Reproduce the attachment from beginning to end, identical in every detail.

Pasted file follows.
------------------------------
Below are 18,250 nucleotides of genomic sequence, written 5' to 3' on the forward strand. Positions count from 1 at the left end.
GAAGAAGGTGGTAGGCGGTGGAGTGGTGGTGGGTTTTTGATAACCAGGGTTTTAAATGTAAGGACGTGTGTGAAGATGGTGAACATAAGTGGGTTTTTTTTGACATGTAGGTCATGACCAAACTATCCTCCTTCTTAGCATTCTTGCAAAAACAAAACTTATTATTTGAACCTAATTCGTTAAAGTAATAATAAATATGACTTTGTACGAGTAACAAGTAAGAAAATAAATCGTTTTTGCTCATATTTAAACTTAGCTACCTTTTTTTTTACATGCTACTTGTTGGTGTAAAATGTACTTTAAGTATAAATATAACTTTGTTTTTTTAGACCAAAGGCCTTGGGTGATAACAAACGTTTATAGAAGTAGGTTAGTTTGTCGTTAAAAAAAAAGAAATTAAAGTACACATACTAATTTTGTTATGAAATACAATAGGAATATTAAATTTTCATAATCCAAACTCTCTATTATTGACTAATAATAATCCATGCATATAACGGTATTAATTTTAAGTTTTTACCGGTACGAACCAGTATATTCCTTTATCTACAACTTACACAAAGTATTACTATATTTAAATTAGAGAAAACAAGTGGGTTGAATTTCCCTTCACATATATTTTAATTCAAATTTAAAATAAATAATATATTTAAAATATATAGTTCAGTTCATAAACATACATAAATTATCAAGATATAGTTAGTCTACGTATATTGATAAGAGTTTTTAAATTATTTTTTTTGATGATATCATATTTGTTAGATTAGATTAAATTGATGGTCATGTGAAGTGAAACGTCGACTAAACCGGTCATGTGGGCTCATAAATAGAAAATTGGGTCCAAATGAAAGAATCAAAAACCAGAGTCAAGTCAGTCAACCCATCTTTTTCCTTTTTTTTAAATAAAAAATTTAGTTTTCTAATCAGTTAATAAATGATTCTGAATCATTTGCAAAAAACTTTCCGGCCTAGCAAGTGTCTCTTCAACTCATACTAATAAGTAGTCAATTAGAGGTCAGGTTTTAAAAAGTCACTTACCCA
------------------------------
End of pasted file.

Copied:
Below are 18,250 nucleotides of genomic sequence, written 5' to 3' on the forward strand. Positions count from 1 at the left end.
GAAGAAGGTGGTAGGCGGTGGAGTGGTGGTGGGTTTTTGATAACCAGGGTTTTAAATGTAAGGACGTGTGTGAAGATGGTGAACATAAGTGGGTTTTTTTTGACATGTAGGTCATGACCAAACTATCCTCCTTCTTAGCATTCTTGCAAAAACAAAACTTATTATTTGAACCTAATTCGTTAAAGTAATAATAAATATGACTTTGTACGAGTAACAAGTAAGAAAATAAATCGTTTTTGCTCATATTTAAACTTAGCTACCTTTTTTTTTACATGCTACTTGTTGGTGTAAAATGTACTTTAAGTATAAATATAACTTTGTTTTTTTAGACCAAAGGCCTTGGGTGATAACAAACGTTTATAGAAGTAGGTTAGTTTGTCGTTAAAAAAAAAGAAATTAAAGTACACATACTAATTTTGTTATGAAATACAATAGGAATATTAAATTTTCATAATCCAAACTCTCTATTATTGACTAATAATAATCCATGCATATAACGGTATTAATTTTAAGTTTTTACCGGTACGAACCAGTATATTCCTTTATCTACAACTTACACAAAGTATTACTATATTTAAATTAGAGAAAACAAGTGGGTTGAATTTCCCTTCACATATATTTTAATTCAAATTTAAAATAAATAATATATTTAAAATATATAGTTCAGTTCATAAACATACATAAATTATCAAGATATAGTTAGTCTACGTATATTGATAAGAGTTTTTAAATTATTTTTTTTGATGATATCATATTTGTTAGATTAGATTAAATTGATGGTCATGTGAAGTGAAACGTCGACTAAACCGGTCATGTGGGCTCATAAATAGAAAATTGGGTCCAAATGAAAGAATCAAAAACCAGAGTCAAGTCAGTCAACCCATCTTTTTCCTTTTTTTTAAATAAAAAATTTAGTTTTCTAATCAGTTAATAAATGATTCTGAATCATTTGCAAAAAACTTTCCGGCCTAGCAAGTGTCTCTTCAACTCATACTAATAAGTAGTCAATTAGAGGTCAGGTTTTAAAAAGTCACTTACCCA